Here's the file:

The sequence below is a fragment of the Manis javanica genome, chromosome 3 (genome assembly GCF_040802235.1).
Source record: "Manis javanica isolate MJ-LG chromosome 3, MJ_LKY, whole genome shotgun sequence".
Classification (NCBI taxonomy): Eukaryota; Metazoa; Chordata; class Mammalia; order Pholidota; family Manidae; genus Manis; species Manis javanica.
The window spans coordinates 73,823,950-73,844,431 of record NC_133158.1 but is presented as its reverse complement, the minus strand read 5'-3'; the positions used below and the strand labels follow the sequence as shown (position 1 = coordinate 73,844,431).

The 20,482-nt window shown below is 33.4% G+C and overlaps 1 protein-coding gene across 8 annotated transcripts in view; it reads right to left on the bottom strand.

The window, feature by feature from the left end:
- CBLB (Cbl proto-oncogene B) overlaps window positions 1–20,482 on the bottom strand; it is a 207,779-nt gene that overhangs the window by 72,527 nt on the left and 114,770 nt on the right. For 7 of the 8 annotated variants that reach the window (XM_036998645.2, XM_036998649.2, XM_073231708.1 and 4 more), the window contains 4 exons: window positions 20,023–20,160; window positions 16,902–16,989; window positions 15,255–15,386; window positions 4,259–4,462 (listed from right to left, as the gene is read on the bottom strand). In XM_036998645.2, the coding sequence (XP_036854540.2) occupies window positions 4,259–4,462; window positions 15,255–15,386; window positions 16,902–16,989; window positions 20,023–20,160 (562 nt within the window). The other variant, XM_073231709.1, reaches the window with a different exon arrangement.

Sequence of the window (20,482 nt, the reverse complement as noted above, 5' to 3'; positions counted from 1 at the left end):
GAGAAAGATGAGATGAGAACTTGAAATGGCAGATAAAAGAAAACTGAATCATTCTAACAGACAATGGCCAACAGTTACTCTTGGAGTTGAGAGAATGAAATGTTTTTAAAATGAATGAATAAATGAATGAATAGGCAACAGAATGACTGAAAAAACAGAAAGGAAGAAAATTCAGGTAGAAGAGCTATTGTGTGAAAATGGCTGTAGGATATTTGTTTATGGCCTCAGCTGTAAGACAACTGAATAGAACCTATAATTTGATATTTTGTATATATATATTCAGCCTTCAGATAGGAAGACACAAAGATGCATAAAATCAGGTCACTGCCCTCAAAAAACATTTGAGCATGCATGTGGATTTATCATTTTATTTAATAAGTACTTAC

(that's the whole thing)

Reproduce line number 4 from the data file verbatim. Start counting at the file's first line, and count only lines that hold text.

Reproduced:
The window spans coordinates 73,823,950-73,844,431 of record NC_133158.1 but is presented as its reverse complement, the minus strand read 5'-3'; the positions used below and the strand labels follow the sequence as shown (position 1 = coordinate 73,844,431).